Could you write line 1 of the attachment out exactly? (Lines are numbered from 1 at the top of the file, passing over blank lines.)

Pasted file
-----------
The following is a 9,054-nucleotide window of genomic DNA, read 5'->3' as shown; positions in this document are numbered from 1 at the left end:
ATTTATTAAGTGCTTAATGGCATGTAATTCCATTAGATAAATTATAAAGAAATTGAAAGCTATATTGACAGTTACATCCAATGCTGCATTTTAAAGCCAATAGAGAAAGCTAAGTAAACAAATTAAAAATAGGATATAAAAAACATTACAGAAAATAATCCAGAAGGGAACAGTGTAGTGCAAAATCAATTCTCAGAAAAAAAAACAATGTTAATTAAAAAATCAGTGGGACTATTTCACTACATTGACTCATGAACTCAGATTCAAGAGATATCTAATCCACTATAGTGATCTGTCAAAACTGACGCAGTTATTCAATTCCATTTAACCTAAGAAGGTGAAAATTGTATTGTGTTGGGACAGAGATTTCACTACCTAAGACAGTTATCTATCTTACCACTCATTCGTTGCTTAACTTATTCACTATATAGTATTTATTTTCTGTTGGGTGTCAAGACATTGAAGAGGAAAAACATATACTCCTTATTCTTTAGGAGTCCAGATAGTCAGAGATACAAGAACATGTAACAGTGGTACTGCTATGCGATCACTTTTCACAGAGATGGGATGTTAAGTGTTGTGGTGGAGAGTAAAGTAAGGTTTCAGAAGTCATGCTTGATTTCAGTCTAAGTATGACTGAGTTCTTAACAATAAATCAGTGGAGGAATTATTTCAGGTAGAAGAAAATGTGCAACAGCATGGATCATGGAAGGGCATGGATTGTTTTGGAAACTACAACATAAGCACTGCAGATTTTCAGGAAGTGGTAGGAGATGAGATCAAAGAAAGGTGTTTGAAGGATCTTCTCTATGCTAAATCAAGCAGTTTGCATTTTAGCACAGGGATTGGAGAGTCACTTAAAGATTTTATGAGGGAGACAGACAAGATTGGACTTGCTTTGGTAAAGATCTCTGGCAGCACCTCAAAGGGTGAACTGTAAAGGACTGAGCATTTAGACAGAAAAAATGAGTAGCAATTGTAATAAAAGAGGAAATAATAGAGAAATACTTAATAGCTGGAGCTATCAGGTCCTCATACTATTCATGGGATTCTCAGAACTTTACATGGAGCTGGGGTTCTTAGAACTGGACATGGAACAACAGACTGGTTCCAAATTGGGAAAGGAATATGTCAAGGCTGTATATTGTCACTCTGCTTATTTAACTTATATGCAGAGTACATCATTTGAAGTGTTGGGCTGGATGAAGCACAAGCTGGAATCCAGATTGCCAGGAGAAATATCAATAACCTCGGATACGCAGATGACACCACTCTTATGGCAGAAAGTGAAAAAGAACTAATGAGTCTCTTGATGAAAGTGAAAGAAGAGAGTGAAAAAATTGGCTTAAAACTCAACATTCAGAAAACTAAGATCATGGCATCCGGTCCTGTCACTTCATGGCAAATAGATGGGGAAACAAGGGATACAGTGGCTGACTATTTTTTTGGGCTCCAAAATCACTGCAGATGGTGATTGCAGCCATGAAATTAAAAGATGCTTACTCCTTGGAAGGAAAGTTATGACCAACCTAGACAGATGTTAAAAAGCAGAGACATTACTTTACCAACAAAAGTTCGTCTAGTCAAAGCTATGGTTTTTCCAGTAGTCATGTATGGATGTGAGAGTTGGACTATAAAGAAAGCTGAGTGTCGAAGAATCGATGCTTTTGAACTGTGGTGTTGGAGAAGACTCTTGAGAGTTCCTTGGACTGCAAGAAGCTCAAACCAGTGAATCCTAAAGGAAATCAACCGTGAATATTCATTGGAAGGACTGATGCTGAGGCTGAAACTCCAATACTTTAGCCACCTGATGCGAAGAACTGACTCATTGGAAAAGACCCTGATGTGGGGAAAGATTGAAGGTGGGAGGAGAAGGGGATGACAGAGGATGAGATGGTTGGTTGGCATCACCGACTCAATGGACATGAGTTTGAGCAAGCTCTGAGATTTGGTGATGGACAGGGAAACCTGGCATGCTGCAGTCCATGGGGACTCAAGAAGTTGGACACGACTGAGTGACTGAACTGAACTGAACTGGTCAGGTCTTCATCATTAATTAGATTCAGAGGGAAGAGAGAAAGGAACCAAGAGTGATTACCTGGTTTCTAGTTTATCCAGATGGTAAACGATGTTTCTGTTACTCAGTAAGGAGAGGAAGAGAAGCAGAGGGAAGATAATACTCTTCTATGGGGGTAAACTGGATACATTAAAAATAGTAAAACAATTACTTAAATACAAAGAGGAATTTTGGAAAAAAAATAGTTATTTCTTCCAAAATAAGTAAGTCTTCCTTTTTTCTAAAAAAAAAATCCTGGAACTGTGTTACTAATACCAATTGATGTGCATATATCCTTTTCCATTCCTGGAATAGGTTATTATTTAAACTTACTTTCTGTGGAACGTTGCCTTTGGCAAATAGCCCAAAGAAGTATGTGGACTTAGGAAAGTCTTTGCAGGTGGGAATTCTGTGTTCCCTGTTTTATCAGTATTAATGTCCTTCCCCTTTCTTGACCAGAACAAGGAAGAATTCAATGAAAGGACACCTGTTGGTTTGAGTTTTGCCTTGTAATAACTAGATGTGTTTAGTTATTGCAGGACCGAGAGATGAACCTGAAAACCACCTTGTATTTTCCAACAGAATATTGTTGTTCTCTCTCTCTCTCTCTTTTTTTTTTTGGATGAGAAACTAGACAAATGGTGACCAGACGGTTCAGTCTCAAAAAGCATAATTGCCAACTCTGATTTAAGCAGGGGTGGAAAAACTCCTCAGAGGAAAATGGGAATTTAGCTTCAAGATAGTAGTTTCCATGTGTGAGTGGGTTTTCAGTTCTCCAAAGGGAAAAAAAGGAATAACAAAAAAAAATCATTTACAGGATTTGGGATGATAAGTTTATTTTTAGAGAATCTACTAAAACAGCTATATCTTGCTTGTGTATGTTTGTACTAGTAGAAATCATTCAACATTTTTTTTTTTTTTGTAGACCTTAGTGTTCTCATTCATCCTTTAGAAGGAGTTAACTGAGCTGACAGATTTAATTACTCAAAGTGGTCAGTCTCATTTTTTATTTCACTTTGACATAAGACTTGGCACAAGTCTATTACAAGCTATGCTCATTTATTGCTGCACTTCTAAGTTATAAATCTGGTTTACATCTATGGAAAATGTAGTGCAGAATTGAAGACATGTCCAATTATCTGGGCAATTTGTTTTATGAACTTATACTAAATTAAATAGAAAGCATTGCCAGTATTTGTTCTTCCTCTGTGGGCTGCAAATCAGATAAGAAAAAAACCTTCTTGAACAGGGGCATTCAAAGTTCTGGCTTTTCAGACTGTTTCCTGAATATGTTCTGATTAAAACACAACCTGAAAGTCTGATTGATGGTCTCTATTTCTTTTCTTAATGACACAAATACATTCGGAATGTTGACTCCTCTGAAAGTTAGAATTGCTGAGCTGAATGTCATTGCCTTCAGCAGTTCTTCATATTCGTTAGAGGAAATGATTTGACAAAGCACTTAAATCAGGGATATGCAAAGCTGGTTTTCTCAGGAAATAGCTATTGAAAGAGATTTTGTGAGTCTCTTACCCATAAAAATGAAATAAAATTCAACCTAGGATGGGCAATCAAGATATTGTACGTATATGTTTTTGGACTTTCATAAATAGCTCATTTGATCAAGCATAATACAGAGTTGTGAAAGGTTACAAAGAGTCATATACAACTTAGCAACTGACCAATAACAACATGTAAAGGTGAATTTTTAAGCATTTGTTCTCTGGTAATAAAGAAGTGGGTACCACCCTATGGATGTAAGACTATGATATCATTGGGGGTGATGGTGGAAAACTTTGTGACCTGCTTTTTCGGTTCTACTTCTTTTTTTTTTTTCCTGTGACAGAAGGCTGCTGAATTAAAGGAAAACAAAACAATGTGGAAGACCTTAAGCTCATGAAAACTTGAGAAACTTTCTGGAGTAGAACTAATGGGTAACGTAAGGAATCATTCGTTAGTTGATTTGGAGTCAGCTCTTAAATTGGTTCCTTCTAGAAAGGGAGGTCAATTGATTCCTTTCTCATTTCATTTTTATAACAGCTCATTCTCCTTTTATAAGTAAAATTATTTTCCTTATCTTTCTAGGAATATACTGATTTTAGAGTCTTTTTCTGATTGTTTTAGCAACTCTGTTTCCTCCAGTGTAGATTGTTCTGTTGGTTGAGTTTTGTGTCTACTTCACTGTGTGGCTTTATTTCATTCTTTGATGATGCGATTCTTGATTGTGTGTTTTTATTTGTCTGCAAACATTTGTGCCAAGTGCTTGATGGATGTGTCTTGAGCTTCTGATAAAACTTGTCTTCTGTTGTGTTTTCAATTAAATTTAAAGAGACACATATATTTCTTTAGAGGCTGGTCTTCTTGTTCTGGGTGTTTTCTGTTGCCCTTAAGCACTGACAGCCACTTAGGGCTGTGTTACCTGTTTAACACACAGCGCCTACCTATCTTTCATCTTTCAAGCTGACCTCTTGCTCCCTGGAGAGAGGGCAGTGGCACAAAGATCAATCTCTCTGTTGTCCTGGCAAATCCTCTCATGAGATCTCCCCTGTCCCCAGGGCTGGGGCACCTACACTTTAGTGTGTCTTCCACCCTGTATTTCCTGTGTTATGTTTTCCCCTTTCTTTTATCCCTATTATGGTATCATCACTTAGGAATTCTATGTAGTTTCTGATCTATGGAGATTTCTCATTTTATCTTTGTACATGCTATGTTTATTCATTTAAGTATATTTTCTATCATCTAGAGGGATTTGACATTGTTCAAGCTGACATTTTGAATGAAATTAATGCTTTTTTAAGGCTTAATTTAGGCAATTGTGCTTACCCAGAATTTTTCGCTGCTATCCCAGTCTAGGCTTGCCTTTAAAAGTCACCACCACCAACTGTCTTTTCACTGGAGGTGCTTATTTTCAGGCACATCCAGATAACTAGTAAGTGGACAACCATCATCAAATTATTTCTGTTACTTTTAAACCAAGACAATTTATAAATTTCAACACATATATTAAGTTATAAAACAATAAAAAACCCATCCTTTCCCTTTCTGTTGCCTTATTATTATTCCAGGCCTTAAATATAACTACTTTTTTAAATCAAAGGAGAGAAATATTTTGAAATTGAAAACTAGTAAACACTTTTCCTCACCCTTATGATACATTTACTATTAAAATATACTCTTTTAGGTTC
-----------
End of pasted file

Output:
The following is a 9,054-nucleotide window of genomic DNA, read 5'->3' as shown; positions in this document are numbered from 1 at the left end: